In Passing, Nella Larsen presents black characters who “pass” as white to varying degrees, moving back and forth between different outward identities as it suits them. Some of Larsen’s characters pass only occasionally, when it is convenient and beneficial to them, but live in black communities and embrace their black identity, while others live their lives as white people, keeping their black heritage secret.
Irene is an example of a character who passes as white only when it suits her. For example, she passes at the beginning of the book so she can drink an iced tea in the white hotel Drayton’s. While at Drayton’s, Irene notes that she only passes when she is alone, associating the concept of passing with isolation from the black community. In general, Irene embraces her black identity, and is proud of her black community in Harlem, where she lives with Brian, who cannot pass, and her children. To Irene, passing is a convenience that allows her to move through the white world without ridicule or exclusion, but not a lifestyle. Irene also takes care while passing at Drayton’s to remind herself that she is passing for convenience, not because she rejects anything about her black identity.
Irene’s commitment to her black identity distinguishes her from other characters who pass not for occasional convenience, but because they prefer life in white communities. Take, for instance, Irene’s childhood acquaintance Gertrude, who has married a white man, and who says she prefers to have light-skinned children. Gertrude seems to be willing to reject blackness, or at least dark-skinned children, in order to become a part of the white community.
Other characters, such as Clare, have passed completely, totally rejecting and hiding their black identities. Clare has forgone her black identity to live among white people as a white person. Clare lies to her husband, John, who believes she is completely white, and who is openly racist around her. At the beginning of the book, Clare seems to think that her lifestyle, in which her black identity is totally erased, is better than Irene’s. During a conversation with Irene, Clare professes not to understand why more light-skinned black women do not also cross over into white society and leave their black identities behind. In doing so, Clare clearly implies that she thinks her lifestyle is superior.
Certainly, living as a white woman has afforded Clare many privileges, from her massive wealth to her safety from discrimination, exclusion, and racial violence. However, as the book goes on, Larsen shows how passing takes a massive toll on Clare psychologically and does not insulate her from everything she thought it would. During the painful scene of Irene’s first meeting with Clare’s husband, John expresses vitriolic racism and calls his wife the racial slur “nig.” The slur is a “joke” about Clare’s supposedly darkening skin color, as John does not realize that Clare (or Irene, or Gertrude) is black, or comes from a black community. Still, the moment reveals the unknowing abuse that Clare must suffer daily, and suggests Clare would likely suffer violence should she ever renounce her white identity and embrace (or even reveal) her black one.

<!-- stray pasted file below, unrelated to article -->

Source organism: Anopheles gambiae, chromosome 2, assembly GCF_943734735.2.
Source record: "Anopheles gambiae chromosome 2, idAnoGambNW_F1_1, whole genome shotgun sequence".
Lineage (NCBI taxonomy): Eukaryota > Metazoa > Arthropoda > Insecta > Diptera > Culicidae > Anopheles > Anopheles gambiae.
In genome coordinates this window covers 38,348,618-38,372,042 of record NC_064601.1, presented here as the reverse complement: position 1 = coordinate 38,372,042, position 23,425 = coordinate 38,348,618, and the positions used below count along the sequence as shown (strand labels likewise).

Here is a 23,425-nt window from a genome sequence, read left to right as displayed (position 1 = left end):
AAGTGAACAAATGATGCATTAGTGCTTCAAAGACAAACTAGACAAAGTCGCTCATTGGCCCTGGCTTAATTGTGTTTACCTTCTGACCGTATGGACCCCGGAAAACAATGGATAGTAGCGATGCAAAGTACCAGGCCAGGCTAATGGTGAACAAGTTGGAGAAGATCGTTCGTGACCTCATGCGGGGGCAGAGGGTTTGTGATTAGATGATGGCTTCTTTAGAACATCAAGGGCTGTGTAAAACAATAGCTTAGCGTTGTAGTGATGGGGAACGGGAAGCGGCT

As the book progresses, Clare expresses a desire to leave John and rejoin the black community, and she recruits Irene to help her do so. Irene, however, feels massive resentment towards Clare for a myriad of reasons. Irene certainly is jealous of Clare, but her anger may also stem from the fact that Clare has said many negative things about blackness and has benefited from passing for so long. Irene’s resentment calls into question her own passing, although she passes only occasionally. It forces the reader to ask: if Irene sees Clare as an outsider to the black community, at what point does passing make you one?
Moreover, the way that Larsen portrays passing troubles the idea of race as inherent or genetic. The word “passing” has a kind of double meaning, as it could be read as “being taken for” or, more literally, as passing the threshold from one identity to another. The second meaning shows just how binary racial identities were in the imagination of 1920s America, since the idea implies that black identity and white identity are two distinct categories.
But contrary to this way of thinking about race, the characters in Passing constantly transgress, muddle, and trouble the idea of race as binary as they move back and forth between different identities. In Drayton, Irene mockingly thinks how white people believe they can always “tell” a black person from a white person, but then they are constantly fooled, because black heritage does not always correspond to the stereotypical images they hold. Essentially, the racial ambiguity and fluidity of characters like Clare and Irene call into question ideas of race as inherent and distinct genetic categories, because they show how race, although it has very real implications for people’s lives, is constructed and performed. This idea is important, because it constitutes a radical threat to racism, which depends on the idea of race as innate. At the same time, however, it also could threaten black identity, or at least visions of black identity that are based in genetics rather than shared experience.